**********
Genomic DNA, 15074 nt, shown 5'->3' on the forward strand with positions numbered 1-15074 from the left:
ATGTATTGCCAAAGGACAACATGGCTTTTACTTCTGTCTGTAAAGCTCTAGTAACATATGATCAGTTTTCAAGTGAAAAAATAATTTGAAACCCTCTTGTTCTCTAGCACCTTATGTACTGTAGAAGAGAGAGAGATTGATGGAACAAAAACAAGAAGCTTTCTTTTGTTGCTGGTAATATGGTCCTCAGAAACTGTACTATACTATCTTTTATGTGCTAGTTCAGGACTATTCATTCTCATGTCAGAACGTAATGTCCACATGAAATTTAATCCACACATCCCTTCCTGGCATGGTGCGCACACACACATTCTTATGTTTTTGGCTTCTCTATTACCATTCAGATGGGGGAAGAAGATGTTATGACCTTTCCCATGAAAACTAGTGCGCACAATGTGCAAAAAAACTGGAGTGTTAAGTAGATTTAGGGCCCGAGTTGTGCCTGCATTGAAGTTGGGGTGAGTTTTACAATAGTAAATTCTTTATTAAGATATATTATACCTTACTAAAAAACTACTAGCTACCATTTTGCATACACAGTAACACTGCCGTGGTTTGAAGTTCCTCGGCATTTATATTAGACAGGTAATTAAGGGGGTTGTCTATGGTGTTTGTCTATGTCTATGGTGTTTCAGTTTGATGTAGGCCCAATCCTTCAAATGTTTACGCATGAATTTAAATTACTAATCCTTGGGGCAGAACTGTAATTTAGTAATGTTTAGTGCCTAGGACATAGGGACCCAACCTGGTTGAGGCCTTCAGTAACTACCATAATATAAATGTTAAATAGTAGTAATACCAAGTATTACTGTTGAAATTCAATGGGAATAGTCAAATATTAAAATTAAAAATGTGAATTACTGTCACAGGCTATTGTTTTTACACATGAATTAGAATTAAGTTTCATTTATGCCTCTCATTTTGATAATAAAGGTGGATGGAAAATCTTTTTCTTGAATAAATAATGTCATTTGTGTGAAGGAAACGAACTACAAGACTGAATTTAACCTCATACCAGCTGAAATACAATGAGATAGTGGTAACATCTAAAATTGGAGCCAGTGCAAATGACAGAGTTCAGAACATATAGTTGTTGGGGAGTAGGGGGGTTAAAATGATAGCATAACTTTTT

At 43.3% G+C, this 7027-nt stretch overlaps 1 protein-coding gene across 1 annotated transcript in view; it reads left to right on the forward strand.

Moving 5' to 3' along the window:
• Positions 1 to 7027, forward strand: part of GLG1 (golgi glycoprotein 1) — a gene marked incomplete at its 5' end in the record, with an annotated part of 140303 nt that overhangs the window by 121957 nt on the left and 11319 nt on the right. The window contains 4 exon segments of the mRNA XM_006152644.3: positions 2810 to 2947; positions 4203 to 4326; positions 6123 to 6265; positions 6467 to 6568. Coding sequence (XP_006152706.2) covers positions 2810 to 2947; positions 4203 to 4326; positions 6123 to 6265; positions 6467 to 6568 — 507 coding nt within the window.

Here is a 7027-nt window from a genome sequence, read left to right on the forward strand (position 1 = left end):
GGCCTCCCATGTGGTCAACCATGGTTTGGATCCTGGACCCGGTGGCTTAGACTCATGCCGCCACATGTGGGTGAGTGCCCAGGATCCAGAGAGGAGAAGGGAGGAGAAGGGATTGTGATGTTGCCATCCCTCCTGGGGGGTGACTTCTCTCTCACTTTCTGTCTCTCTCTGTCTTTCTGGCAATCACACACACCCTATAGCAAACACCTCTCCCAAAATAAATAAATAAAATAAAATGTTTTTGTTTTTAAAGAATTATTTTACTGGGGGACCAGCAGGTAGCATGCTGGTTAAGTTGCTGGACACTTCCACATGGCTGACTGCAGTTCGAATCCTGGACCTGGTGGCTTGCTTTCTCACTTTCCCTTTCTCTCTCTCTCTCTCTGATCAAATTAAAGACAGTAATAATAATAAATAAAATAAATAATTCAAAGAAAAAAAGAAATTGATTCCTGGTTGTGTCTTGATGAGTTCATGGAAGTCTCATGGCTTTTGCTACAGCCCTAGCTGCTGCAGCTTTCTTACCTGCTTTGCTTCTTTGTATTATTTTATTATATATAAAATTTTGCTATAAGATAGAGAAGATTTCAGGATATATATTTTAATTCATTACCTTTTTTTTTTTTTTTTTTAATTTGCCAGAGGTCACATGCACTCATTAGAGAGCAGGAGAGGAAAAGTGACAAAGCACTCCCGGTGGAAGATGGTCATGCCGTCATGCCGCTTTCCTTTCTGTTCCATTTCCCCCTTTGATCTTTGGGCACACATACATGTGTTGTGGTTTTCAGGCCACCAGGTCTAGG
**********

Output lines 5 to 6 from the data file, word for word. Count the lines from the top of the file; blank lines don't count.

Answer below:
• Positions 1 to 7027, forward strand: part of GLG1 (golgi glycoprotein 1) — a gene marked incomplete at its 5' end in the record, with an annotated part of 140303 nt that overhangs the window by 121957 nt on the left and 11319 nt on the right. The window contains 4 exon segments of the mRNA XM_006152644.3: positions 2810 to 2947; positions 4203 to 4326; positions 6123 to 6265; positions 6467 to 6568. Coding sequence (XP_006152706.2) covers positions 2810 to 2947; positions 4203 to 4326; positions 6123 to 6265; positions 6467 to 6568 — 507 coding nt within the window.

Here is a 7027-nt window from a genome sequence, read left to right on the forward strand (position 1 = left end):